Feb. 19, 2014
By Justin Lafleur, Lehigh Sports Media Relations
When well-known NBA media personality David Aldridge entered the Trail Blazers locker room prior to the February 3 Portland at Washington game, he glanced towards C.J. McCollum. Rather than saying "hey C.J." he said "hey Lehigh."
Like most other basketball fans, Aldridge saw McCollum and automatically associated him with Lehigh. In McCollum's first-ever nationally-televised NBA game (on TNT), the announcers said "Lehigh" at least three times in the first five minutes.
McCollum has helped raise the visibility of Lehigh University. He scored 30 points in the 2012 NCAA Tournament win over Duke. On that Friday night in March, 8.4 million fans worldwide were introduced to not only the Mountain Hawks' men's basketball team, but also the small school in the Christmas City of Bethlehem, Pennsylvania.
Fans flooded to Lehigh's general and athletic website and Lehigh quickly became known as "the school that beat Duke."
Within two years of that historic tournament win, McCollum was drafted 10th overall by the Portland Trail Blazers and has helped bring Lehigh's name west with him. Despite battling injuries, McCollum worked his way back and made his NBA debut in January. He has raised his own profile, and Lehigh's at the same time.
"Whether it's 8.4 million people watching us defeat Duke, the notoriety he's gathered as a prolific college player or his transition to the NBA, it's brought a lot of positive attention to the university," said Lehigh seventh-year head coach Brett Reed. "C.J. has continued to be a great role model and provide great visibility for someone who is truly a student-athlete."
Following that Duke win, McCollum explored the possibility of going pro by declaring for the 2012 NBA Draft, but he decided to return to Lehigh to earn his degree. The journalism major broke his foot midway through his senior season, but was still picked in the NBA lottery.
Despite the injury, McCollum's return to Lehigh has proven to be the right one. He re-broke his foot in October in Portland's training camp. He was disappointed, but determined to come back as strong as ever. If McCollum had any complications, he always had his prestigious Lehigh degree to fall back on.
McCollum suited up for his first NBA game on January 7 at Sacramento, but didn't see action. He made his debut against Orlando the following night, getting a standing ovation when he entered while finishing with four points.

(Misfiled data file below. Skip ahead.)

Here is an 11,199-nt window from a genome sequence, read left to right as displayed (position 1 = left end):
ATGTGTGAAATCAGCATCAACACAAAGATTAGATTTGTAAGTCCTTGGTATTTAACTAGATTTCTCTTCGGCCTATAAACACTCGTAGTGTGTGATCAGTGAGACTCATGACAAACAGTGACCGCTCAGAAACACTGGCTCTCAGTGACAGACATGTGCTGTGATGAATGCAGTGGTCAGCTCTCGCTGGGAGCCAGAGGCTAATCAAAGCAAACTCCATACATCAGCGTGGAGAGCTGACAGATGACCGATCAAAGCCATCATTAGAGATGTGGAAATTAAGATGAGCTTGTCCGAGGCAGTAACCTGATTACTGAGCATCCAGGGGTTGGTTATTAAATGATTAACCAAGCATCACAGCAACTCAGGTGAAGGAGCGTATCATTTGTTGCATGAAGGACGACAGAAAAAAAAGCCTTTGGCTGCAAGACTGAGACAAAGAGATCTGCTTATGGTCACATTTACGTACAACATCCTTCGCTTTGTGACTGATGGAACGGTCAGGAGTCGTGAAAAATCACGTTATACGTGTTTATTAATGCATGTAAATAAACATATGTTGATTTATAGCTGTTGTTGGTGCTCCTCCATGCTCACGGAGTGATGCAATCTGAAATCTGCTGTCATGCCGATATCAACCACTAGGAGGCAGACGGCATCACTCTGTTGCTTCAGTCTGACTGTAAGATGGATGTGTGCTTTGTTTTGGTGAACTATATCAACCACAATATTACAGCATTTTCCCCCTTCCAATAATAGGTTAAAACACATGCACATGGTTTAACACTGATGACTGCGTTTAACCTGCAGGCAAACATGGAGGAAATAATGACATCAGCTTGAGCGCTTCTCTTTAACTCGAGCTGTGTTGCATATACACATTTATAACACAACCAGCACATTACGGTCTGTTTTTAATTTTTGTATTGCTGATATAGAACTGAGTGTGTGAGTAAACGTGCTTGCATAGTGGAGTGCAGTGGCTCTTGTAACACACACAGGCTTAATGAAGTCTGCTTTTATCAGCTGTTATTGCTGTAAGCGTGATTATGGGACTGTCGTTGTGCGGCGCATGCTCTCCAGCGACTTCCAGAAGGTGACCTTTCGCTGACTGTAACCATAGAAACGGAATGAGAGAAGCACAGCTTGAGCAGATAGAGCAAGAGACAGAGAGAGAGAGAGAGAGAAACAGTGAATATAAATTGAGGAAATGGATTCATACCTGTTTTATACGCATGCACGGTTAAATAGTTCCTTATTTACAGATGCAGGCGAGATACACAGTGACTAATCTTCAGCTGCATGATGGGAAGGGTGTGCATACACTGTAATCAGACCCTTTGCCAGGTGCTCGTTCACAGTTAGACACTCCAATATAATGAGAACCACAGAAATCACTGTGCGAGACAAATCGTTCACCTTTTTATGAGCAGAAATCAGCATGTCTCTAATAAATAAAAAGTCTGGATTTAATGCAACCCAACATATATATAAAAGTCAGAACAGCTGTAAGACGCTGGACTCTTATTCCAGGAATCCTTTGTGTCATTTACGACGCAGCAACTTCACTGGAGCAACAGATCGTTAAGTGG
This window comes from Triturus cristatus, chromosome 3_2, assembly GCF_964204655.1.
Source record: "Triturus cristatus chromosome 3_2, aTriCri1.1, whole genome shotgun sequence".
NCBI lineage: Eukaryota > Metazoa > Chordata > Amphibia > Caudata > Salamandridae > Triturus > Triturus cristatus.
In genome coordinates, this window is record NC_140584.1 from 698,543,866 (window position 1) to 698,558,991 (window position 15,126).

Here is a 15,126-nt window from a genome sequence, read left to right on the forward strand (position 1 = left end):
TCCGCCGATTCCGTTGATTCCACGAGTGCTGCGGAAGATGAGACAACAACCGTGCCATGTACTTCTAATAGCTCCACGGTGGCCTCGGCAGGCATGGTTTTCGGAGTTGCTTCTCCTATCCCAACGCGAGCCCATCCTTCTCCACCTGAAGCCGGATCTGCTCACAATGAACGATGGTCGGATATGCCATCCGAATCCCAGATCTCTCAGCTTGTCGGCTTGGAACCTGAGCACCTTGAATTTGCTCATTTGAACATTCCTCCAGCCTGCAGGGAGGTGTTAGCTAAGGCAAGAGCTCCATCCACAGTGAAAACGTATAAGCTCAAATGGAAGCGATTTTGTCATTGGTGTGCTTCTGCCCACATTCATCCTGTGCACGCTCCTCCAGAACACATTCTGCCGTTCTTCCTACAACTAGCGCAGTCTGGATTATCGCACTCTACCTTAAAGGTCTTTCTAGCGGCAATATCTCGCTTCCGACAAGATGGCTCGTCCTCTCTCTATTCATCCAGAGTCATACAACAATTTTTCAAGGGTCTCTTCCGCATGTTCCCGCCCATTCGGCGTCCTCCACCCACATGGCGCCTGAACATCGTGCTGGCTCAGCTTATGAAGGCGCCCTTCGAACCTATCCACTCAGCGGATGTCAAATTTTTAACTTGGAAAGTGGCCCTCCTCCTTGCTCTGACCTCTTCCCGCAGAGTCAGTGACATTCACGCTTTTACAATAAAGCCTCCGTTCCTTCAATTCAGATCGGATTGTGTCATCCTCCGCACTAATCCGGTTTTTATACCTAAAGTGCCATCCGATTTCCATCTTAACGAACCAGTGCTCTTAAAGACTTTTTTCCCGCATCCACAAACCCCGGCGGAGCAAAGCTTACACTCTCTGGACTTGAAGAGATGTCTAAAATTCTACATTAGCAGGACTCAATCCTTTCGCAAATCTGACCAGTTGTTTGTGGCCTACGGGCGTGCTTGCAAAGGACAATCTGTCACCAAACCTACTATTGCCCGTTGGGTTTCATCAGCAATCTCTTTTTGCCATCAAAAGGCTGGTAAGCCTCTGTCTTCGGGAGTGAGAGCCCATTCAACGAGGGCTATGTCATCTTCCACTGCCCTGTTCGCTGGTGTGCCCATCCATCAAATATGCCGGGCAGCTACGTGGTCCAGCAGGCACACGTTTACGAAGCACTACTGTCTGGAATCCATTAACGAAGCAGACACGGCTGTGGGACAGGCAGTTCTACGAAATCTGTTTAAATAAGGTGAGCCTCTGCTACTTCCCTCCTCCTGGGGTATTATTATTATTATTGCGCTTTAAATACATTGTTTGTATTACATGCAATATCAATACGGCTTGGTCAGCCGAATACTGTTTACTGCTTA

McCollum has since recorded a 19-point game, a 15-point game, had 10 points in his second-ever game and has reached double-figure points in three straight games heading into the All-Star break. His main priority is adjusting to the NBA and his Portland team which has emerged as one of the best teams in the Western Conference.
"I was accustomed to playing with these guys [on Portland]," said McCollum, who got hurt on the last day of training camp. "I'm just trying to get back in the flow, pick my spots and get used to playing the NBA game."
For a superstar who played so many minutes his entire life, McCollum has to get used to a supporting role. So far, he's made the most of his chances.
"It is an adjustment," said McCollum. "You have to get used to not starting a game, getting yourself motivated and getting yourself physically and mentally ready to perform as soon as you step on the court. When you're starting games, you're already loose and ready to go. It's been an adjustment, but I'm getting used to it."
When asked if he has any hesitation taking that first shot, McCollum confidently replied "no hesitation."
That confidence has shown not only on the court, but also in the classroom, and in his professional career.
"Watching C.J. on the court is consistent with watching him in the classroom. He is smart and tuned in at every moment," said Lehigh professor of sociology Heather Johnson, who had McCollum in her Race and Class in America course last spring. "This ability is really striking, and it makes C.J. stand out as one of the very best of the best students I've worked with at Lehigh. These are the same qualities that have made him one of the best basketball players in the country."
For as much as McCollum has helped Lehigh, Lehigh has also helped McCollum. Coach Reed gave the small high school guard a chance, and the Canton, Ohio native has flourished. Barely over 100 pounds in high school, McCollum worked hard in the weight room at Lehigh to develop an NBA body. In the classroom, McCollum was a top student in his journalism major and has put his degree to good use.